Managing for Quality in Educational Services is even more challenging. The student is part of the process for years! The student matures as you educate him/her; and consequently demands more and more from the educational services. Processes must have agility and flexibility for student satisfaction.

‘Made in India’ requires that we Manage for Quality in all four sectors, in order to become a world-class nation. At speed.

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*The MADE IN INDIA tiger is Qimpro’s creative representation of the idea behind becoming a manufacturing behemoth in the global markets. Any resemblance to any other logo, is purely unintentional.

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Click here to see more blogs

Click here to buy his new book: Quality Fables–now available on Amazon Kindle

 

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Image Credits

http://www.cityxproject.com/wp-content/uploads/d.process-3day.png

http://image.slidesharecdn.com/processflowdiagrams-120509092320-phpapp02/95/examples-of-process-flow-analysis-and-optimization-of-an-hospital-pharmacy-drug-system-2010-2011-1-728.jpg?cb=1337672166

http://www.sdn.sap.com/irj/scn/go/portal/prtroot/docs/webcontent/mimes/bpx/Industries/retail/branded_banking_before.jpg

http://2.bp.blogspot.com/-_oYun1Cd4Qc/T8ZY0WZwheI/AAAAAAAAAPY/_Kvs1HeCAMM/s1600/350px-Product%E2%80%99s_lifecycle.svg.png

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Problem Solving in 4 Steps – 2

After the hearty response I received for my previous blog done using an infographic. I decided to give an old Quality Fable (Peels and Meals) the infographic treatment.

I would love to hear your thoughts on this method of storytelling.

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*The MADE IN INDIA tiger is Qimpro’s creative representation of the idea behind becoming a manufacturing behemoth in the global markets. Any resemblance to any other logo, is purely unintentional.

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About Suresh Lulla

SURESH LULLA is the Founder & Managing Director of Qimpro Consultants Pvt Ltd. The company offers a range of services that include: Process Management, Quality Life Cycle Management, Business Excellence, Benchmarking of Best Practices, Professional Certifications for Quality & Reliability, and Recognition of Excellence in Individuals, Teams, & Organizations. Under Mr Lulla’s leadership, Qimpro has saved its clients well over Rs 175 billion in terms of cost of poor quality, as well as significantly improved customer satisfaction levels in the manufacturing, service, and healthcare sectors. Apart from India, Qimpro has conducted assignments in Singapore, Indonesia, Malaysia, Thailand, Viet Nam, Pakistan, Sultanate of Oman, Bahrain, Iran, and Kenya.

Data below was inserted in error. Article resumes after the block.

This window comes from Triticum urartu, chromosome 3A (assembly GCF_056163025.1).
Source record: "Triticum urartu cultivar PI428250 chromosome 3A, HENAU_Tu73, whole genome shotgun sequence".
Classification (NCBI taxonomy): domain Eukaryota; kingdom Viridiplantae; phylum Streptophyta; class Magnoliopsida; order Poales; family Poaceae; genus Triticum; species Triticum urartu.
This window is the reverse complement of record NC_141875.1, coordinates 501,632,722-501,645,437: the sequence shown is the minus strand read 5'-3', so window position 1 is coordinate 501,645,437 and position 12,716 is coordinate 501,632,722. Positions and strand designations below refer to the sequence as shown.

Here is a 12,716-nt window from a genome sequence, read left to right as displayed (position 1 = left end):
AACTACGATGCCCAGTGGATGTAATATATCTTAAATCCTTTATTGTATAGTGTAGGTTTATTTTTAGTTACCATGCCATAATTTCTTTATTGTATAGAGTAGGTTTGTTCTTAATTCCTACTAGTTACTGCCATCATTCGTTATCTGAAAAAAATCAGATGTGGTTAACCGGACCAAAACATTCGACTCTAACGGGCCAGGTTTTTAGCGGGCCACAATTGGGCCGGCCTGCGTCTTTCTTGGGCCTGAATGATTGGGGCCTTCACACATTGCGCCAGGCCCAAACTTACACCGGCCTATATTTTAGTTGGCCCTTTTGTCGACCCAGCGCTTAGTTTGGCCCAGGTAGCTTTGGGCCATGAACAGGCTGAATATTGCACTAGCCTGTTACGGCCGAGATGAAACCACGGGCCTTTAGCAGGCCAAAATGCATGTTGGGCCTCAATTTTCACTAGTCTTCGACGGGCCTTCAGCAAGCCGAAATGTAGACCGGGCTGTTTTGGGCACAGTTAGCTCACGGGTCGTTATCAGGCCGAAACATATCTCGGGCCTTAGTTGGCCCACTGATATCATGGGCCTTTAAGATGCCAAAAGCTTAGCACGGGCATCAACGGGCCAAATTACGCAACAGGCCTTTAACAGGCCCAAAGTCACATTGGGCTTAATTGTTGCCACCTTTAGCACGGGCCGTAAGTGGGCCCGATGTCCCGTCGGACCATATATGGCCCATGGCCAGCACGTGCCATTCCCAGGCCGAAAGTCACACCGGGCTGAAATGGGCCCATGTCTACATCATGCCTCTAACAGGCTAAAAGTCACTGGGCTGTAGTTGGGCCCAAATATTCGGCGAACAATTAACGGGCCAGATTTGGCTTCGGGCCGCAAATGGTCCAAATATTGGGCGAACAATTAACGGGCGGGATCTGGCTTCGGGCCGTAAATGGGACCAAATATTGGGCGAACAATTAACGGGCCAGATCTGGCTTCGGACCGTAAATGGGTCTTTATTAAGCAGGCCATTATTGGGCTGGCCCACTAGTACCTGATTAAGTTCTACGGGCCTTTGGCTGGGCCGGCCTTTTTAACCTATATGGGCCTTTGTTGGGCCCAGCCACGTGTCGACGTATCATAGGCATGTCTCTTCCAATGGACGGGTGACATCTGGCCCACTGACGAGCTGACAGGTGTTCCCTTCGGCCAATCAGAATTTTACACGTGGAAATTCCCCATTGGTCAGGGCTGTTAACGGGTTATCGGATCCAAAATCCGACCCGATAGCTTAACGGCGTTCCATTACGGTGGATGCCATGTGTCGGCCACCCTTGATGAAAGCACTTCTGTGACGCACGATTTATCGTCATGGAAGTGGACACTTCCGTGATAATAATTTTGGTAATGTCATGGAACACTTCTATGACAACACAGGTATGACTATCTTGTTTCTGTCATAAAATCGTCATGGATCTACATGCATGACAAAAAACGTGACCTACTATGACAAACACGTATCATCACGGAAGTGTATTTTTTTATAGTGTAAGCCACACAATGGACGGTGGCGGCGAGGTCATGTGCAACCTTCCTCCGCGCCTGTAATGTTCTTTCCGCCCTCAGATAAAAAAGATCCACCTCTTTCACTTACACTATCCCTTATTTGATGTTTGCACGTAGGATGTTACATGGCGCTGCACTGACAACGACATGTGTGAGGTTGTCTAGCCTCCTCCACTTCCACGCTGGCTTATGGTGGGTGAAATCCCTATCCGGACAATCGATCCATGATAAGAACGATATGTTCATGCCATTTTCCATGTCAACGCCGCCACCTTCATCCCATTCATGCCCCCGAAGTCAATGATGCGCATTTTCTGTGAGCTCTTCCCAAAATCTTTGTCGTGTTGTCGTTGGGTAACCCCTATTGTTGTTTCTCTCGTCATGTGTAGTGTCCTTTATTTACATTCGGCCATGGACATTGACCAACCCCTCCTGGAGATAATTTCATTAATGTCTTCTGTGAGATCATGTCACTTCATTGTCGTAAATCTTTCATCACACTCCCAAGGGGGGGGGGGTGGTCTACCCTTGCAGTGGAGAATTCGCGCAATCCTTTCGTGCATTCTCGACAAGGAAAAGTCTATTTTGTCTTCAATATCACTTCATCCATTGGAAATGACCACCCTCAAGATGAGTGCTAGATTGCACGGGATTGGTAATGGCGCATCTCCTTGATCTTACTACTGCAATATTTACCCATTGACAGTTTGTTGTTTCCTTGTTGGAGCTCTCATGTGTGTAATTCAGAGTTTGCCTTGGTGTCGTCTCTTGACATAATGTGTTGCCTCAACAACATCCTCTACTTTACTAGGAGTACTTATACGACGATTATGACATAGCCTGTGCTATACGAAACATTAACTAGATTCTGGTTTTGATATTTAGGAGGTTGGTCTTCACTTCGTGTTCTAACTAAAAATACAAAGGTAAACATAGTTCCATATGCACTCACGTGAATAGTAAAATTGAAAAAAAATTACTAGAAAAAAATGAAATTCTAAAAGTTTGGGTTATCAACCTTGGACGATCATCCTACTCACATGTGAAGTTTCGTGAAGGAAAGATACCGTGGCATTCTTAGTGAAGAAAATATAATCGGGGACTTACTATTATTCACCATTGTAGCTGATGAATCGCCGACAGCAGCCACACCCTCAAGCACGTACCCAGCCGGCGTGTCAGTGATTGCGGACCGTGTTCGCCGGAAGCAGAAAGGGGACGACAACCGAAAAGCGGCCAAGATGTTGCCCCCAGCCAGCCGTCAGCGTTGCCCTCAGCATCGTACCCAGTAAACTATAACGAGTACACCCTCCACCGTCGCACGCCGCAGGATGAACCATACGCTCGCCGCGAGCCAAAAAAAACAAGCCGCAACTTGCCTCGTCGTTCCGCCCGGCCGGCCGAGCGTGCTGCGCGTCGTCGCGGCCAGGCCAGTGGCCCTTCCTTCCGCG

Click here to see more blogs

Click here to buy his new book: Quality Fables–now available on Amazon Kindle

 

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Problem Solving in 4 Steps

 

 

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*The MADE IN INDIA tiger is Qimpro’s creative representation of the idea behind becoming a manufacturing behemoth in the global markets. Any resemblance to any other logo, is purely unintentional.

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Click here to see more blogs

Click here to buy his new book: Quality Fables–now available on Amazon Kindle

 

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Posted in Best Practices, Excellence, Leadership, Quality | Leave a comment

Who Pays for Bad Quality? Is there a Solution?

Nobody is against Quality. Particularly, when you wear the hat of a customer. At a personal level.

I would like to remind you that  your purchase department wears the hat of a customer in the eyes of your suppliers. So the basic question is: Does your purchase department conduct itself as a world-class customer with your suppliers? This question is directed at private as well as governmental organizations and institutions.